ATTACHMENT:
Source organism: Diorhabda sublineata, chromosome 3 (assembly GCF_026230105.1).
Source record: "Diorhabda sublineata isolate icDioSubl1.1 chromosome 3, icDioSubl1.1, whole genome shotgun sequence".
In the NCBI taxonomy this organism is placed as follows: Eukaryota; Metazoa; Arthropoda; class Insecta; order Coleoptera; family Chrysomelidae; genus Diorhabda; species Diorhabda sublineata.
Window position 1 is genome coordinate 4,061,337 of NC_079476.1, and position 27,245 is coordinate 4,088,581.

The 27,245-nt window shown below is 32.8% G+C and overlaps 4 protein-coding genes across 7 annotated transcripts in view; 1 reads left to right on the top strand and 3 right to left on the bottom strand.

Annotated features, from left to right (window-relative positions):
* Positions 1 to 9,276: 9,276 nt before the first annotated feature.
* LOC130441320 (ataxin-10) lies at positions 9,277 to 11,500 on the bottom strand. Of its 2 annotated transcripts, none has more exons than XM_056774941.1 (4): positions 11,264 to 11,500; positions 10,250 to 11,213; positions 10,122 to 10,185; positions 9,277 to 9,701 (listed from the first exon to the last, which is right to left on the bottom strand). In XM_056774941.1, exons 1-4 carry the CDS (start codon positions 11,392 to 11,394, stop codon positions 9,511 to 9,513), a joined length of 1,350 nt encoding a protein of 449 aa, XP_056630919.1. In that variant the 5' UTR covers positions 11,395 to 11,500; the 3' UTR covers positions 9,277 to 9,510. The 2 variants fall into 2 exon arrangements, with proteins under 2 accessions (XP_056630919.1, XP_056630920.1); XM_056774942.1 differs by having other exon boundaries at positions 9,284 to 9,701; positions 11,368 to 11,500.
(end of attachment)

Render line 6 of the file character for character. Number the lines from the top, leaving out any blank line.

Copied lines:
Annotated features, from left to right (window-relative positions):